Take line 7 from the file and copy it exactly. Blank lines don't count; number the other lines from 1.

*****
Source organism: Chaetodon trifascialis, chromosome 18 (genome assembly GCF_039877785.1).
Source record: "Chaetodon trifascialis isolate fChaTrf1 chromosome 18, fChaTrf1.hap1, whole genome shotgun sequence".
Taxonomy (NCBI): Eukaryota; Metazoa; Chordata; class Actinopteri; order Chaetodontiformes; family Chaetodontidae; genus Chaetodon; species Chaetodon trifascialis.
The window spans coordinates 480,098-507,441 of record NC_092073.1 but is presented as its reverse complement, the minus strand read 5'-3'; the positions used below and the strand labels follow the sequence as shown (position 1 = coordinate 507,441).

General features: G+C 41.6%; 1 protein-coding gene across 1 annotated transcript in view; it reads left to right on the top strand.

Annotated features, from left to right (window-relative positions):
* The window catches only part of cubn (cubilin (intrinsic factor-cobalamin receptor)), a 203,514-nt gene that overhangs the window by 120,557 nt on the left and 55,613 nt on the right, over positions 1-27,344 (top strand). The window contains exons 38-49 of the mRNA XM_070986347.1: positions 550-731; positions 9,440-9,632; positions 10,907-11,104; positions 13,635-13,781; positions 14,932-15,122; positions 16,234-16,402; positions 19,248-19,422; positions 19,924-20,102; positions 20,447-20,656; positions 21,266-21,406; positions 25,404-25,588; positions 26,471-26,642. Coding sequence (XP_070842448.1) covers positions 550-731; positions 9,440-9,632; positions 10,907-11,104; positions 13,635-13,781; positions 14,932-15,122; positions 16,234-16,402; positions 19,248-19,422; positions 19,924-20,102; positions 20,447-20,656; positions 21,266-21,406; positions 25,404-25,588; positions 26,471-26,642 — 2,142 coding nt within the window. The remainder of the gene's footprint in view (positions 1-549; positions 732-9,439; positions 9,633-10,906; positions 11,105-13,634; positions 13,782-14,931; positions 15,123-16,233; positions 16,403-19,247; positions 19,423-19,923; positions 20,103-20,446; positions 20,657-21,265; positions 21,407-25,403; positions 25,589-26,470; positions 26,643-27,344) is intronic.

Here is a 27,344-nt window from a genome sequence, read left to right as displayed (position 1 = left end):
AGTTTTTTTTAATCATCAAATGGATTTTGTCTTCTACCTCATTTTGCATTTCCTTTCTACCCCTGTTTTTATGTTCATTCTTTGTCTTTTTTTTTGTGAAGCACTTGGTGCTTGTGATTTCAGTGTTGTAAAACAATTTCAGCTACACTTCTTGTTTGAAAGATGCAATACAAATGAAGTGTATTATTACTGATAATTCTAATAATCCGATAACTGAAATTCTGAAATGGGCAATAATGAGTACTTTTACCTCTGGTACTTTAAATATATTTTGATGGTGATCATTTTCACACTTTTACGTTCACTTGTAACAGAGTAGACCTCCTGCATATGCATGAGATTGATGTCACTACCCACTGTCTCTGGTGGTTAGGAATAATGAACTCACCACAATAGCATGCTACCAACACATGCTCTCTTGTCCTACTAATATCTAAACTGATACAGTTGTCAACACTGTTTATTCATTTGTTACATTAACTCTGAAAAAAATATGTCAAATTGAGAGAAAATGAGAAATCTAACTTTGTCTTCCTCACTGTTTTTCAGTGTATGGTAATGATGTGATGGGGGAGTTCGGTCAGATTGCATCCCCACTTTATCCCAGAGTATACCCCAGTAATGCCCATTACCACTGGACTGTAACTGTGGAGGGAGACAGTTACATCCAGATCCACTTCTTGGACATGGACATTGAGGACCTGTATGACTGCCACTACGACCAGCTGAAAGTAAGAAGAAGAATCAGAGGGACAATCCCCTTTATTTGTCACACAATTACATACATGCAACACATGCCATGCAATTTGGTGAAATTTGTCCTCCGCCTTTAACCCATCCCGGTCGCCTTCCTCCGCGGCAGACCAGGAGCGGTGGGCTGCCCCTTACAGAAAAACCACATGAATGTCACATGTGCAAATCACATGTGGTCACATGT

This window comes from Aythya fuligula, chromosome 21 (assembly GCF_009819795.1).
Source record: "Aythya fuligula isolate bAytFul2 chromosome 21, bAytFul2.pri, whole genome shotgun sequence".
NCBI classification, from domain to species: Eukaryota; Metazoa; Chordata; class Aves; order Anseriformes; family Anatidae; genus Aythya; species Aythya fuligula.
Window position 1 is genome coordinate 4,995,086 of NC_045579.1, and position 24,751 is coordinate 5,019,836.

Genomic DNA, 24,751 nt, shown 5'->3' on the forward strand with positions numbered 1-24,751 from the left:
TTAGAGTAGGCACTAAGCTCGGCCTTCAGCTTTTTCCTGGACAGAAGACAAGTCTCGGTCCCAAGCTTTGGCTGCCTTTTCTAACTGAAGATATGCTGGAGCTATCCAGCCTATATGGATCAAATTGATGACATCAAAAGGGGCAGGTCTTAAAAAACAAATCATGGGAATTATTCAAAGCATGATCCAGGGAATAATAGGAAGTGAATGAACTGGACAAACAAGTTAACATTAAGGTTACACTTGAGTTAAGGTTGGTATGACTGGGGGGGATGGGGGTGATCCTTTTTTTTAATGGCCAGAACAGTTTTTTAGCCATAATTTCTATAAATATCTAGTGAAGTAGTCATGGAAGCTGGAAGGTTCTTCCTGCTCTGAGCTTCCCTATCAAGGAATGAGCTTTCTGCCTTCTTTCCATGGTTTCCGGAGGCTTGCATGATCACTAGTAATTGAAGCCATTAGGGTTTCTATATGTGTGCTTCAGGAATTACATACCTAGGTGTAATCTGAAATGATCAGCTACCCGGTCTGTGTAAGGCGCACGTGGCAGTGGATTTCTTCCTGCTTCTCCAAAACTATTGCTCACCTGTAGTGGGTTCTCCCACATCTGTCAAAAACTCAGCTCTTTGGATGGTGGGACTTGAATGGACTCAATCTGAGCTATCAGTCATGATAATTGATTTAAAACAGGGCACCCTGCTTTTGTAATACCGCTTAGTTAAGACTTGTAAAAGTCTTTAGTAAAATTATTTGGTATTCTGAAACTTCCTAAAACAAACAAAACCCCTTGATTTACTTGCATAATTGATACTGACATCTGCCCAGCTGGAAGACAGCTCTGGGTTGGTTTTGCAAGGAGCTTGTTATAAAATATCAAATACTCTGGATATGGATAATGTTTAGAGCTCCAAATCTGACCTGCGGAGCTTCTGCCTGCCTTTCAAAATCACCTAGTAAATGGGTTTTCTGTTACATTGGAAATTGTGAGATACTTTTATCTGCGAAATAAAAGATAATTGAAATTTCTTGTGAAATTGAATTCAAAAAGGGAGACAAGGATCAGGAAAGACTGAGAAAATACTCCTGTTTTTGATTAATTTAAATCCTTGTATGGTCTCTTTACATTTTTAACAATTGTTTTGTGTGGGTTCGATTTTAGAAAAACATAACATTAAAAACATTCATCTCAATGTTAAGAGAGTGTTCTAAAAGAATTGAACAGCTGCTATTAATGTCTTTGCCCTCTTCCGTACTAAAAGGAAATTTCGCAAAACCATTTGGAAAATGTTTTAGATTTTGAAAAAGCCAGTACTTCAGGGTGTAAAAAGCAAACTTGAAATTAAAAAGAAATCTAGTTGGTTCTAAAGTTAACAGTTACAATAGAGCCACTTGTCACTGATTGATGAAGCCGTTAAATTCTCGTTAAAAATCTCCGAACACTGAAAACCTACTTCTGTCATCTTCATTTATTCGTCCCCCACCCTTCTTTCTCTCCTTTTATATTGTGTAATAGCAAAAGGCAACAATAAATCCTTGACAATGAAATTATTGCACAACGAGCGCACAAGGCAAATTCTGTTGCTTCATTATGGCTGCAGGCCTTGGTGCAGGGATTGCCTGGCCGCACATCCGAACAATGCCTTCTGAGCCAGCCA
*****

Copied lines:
* The window catches only part of cubn (cubilin (intrinsic factor-cobalamin receptor)), a 203,514-nt gene that overhangs the window by 120,557 nt on the left and 55,613 nt on the right, over positions 1-27,344 (top strand). The window contains exons 38-49 of the mRNA XM_070986347.1: positions 550-731; positions 9,440-9,632; positions 10,907-11,104; positions 13,635-13,781; positions 14,932-15,122; positions 16,234-16,402; positions 19,248-19,422; positions 19,924-20,102; positions 20,447-20,656; positions 21,266-21,406; positions 25,404-25,588; positions 26,471-26,642. Coding sequence (XP_070842448.1) covers positions 550-731; positions 9,440-9,632; positions 10,907-11,104; positions 13,635-13,781; positions 14,932-15,122; positions 16,234-16,402; positions 19,248-19,422; positions 19,924-20,102; positions 20,447-20,656; positions 21,266-21,406; positions 25,404-25,588; positions 26,471-26,642 — 2,142 coding nt within the window. The remainder of the gene's footprint in view (positions 1-549; positions 732-9,439; positions 9,633-10,906; positions 11,105-13,634; positions 13,782-14,931; positions 15,123-16,233; positions 16,403-19,247; positions 19,423-19,923; positions 20,103-20,446; positions 20,657-21,265; positions 21,407-25,403; positions 25,589-26,470; positions 26,643-27,344) is intronic.